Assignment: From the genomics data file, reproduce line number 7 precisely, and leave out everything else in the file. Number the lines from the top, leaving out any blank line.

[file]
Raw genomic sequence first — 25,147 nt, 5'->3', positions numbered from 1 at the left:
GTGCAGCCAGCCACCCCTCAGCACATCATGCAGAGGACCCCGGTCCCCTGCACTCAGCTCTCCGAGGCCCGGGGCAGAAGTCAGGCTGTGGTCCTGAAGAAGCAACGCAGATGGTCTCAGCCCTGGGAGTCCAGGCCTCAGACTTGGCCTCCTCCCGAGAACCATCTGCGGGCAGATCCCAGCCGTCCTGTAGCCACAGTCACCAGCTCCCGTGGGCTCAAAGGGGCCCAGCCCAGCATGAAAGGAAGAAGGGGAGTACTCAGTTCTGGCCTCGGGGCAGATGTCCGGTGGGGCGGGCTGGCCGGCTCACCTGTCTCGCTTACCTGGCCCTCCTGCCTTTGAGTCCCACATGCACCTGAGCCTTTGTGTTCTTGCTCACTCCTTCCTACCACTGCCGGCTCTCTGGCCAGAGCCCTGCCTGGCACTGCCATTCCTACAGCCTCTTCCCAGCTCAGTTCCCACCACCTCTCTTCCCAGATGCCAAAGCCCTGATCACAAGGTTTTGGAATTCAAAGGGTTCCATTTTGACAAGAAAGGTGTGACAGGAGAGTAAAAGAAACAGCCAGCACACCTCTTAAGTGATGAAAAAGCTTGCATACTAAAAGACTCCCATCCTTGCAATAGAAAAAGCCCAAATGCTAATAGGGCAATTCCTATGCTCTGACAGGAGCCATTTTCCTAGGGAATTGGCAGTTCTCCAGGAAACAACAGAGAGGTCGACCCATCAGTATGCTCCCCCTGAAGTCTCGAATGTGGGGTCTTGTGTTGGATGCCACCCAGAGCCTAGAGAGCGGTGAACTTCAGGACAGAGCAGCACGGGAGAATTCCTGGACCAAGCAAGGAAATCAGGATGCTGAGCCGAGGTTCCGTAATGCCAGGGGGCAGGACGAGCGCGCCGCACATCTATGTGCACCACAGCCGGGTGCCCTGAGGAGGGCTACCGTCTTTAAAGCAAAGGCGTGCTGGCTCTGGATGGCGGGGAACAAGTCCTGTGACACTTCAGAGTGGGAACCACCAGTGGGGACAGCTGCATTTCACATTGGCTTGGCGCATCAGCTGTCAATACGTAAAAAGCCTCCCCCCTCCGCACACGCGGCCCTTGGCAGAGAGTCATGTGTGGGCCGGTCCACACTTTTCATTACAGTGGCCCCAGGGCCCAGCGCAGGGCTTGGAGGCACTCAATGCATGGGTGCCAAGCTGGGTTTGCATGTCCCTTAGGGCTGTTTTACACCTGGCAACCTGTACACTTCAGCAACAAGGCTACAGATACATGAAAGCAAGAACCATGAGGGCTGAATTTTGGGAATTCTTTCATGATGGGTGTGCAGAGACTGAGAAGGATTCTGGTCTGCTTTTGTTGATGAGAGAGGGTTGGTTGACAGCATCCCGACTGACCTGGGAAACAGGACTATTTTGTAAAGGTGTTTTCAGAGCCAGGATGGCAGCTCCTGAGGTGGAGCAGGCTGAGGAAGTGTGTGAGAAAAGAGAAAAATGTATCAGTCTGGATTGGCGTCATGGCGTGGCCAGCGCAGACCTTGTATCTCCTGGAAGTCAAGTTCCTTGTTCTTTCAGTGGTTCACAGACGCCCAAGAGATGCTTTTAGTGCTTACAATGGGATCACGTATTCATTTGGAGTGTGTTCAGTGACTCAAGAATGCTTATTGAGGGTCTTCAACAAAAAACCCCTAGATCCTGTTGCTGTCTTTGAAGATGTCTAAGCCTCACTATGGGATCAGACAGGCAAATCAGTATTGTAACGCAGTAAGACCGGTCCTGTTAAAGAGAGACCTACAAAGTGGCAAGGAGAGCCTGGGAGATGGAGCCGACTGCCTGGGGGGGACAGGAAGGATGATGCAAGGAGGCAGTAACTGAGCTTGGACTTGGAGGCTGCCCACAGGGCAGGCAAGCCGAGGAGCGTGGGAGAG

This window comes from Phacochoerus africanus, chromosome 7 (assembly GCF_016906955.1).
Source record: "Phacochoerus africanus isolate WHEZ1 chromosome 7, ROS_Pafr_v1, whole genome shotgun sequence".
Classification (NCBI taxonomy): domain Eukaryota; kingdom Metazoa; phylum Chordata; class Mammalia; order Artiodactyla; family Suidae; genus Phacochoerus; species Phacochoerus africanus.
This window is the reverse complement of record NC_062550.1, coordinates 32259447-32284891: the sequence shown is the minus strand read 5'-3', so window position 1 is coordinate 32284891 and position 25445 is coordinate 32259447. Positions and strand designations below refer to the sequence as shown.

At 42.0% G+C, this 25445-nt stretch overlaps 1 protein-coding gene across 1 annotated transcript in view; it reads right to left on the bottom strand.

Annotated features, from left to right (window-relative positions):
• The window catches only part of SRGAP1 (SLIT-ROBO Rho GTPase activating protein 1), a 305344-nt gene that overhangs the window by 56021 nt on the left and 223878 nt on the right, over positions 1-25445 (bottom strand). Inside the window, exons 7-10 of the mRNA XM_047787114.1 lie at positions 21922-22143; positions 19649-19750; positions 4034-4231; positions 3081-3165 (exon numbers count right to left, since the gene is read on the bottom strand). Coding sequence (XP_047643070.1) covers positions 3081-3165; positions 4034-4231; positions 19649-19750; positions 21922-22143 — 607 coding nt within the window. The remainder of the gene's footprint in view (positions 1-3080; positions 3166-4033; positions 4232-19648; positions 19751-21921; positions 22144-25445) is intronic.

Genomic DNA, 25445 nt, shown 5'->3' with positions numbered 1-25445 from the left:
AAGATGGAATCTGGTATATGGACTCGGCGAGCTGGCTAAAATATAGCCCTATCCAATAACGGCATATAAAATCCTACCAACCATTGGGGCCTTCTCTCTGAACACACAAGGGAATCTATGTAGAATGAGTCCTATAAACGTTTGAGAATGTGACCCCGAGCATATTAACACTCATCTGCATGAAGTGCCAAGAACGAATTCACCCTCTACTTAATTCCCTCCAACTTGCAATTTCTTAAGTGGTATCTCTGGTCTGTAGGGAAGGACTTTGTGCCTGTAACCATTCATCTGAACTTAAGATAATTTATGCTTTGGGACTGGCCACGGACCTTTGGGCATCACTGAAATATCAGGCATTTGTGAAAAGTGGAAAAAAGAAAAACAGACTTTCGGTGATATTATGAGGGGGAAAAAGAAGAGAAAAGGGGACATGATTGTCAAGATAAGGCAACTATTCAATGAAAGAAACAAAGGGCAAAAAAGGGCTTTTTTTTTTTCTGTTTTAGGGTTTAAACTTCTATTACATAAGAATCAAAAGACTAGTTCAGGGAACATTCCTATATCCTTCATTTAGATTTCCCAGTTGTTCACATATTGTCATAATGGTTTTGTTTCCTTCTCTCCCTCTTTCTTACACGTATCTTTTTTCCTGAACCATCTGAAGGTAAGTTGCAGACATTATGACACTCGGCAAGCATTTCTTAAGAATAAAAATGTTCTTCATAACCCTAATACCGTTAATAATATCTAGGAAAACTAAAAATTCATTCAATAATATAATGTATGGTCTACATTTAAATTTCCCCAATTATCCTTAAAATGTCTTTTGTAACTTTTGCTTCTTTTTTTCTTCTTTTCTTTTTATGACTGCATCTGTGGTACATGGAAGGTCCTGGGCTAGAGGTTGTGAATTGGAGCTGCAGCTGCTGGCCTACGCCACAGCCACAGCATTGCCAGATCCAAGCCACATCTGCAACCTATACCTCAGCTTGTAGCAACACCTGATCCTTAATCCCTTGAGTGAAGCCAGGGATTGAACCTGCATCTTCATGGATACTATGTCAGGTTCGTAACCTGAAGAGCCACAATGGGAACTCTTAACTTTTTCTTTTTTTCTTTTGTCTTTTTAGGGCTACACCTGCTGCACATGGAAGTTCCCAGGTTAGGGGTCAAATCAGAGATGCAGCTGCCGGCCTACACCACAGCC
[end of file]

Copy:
At 42.0% G+C, this 25445-nt stretch overlaps 1 protein-coding gene across 1 annotated transcript in view; it reads right to left on the bottom strand.